National Trails are the flagship routes of the public rights of way network. They are long-distance paths through some of Wales’s finest scenery and provide an ideal way to discover the Welsh countryside.
The three National Trails
There are three National Trails in Wales:
- The Pembrokeshire Coast Path, opened in 1970
- Offa’s Dyke Path, opened in 1971
- Glyndŵr’s Way, opened in 2002
What are National Trails?
All the National Trails have been approved by the government as ‘long-distance routes’ under section 51 of the National Parks and Access to the Countryside Act 1949. This was the same piece of pioneering legislation that established National Parks, Areas of Outstanding Natural Beauty and definitive maps of public rights of way.
The legislation also included powers and duties for the provision of any information, accommodation and even ferries that may be required to enable the public to enjoy these routes. In practice accommodation is provided by the private sector. One of our key aims is to increase the positive impact that National Trails have on local businesses. Information is provided by Natural Resources Wales and our partners in leaflets and guidebooks, online, and at key locations along the Trails.
National Trails are all branded with the acorn trademark.
Management of the Welsh National Trails
Natural Resources Wales is the lead agency for the management of National Trails in Wales, but keeping them in top condition is a team effort. We provide grant funding to local authorities through whose areas the Trails run to help them improve and maintain the Trails to the best possible standard. This funding also provides for a National Trail Officer for each Trail to manage the day-to-day works, act as a local point of contact and raise the profile of their Trails. Offa’s Dyke Path, which runs through Wales and England, is also partly funded by Natural England.
The role of Natural Resources Wales in overseeing the trails
NRW is responsible for drawing up and reviewing the quality standards for National Trails in Wales and these standards cover almost every aspect of delivery from the type and condition of gates, stiles and surfaces and the quality of signposting, to the provision of information boards and public transport links. We review these standards in partnership with our local authority partners.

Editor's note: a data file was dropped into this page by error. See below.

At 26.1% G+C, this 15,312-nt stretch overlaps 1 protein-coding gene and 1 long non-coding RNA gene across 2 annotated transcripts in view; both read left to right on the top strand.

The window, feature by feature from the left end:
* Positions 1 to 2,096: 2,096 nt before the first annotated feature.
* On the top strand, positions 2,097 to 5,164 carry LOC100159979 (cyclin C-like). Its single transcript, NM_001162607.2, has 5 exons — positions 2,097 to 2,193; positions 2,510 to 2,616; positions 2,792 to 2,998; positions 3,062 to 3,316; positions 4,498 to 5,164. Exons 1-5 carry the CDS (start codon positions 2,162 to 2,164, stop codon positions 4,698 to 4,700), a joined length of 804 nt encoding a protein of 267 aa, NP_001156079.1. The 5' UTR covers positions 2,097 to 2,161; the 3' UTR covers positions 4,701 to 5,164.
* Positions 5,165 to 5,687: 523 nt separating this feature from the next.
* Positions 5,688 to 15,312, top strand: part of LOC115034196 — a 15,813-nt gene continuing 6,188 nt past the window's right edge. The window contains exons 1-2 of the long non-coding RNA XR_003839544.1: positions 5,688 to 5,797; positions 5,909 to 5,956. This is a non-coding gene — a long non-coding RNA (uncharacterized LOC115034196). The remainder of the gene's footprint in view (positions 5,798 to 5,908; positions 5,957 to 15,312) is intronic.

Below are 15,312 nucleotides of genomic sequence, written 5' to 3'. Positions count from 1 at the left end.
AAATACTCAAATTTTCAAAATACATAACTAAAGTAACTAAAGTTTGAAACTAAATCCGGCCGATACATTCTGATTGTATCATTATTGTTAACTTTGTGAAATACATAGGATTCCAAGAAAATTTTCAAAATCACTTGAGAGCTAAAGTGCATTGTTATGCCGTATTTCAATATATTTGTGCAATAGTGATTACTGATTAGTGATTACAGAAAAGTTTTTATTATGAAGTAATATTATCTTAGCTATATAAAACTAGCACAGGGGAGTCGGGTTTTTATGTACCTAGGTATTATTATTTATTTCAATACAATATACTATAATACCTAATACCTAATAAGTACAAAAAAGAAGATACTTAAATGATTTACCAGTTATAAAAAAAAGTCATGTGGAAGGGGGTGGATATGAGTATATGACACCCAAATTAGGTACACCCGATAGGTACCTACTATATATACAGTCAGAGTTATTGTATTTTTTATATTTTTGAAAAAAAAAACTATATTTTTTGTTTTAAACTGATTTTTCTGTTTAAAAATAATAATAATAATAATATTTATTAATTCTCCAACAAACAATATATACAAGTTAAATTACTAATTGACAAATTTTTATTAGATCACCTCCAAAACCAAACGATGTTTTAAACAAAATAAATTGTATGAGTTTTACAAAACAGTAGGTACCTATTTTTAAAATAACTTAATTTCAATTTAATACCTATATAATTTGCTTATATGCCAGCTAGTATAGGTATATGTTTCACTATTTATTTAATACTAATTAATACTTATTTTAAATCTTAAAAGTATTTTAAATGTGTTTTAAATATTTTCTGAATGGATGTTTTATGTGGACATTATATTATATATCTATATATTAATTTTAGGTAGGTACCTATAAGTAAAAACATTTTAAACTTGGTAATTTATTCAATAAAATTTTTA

We also work with those local authorities on proposed changes to the routes of our National Trails, look for ways to enhance benefits to local businesses and communities, and coordinate monitoring and research to check the extent to which the Trails continue to meet the agreed standards and the needs of local people and visitors.
Finding out more about National Trails in Wales
- To contact the Trail Officers or to find out more about the National Trails family or the individual Welsh Trails, see www.nationaltrail.co.uk
- To see maps of the National Trails and local circular routes taking in parts of the National Trails, see our Outdoor Wales online mapping
- To follow the latest news about National Trails, follow us on Twitter or Facebook (facebook.com/thenationaltrails)
National Trails online
There is a dedicated website for the promotion of the National Trails which is managed by Natural England in partnership with NRW.
Management of The Wales Coast Path
The 870 mile long Wales Coast Path was officially opened in May 2012. It runs from the outskirts of Chester to Chepstow and, together with Offa's Dyke Path, forms a route of over 1000 miles, roughly around the edge of Wales.
How the Wales Coast Path is funded
Development and maintenance of the Coast Path is funded by the Welsh Government and the local authorities through which it passes. In addition, £3.9 million of European Union (ERDF) funding was obtained during the initial development phase.
Natural Resources Wales lead on coordination, Welsh Government grant distribution, monitoring and marketing of the Path. The standards are the same as those for the National Trails. (see related document downloads below). It is waymarked with the distinctive ‘dragon-shell’ logo
It is managed on the ground by 16 local authorities and two National Parks.
Further information about the Wales Coast Path
The Coast Path has its own dedicated website here, where you can find a wealth of information including more about how it was established and other strategic documents and reports.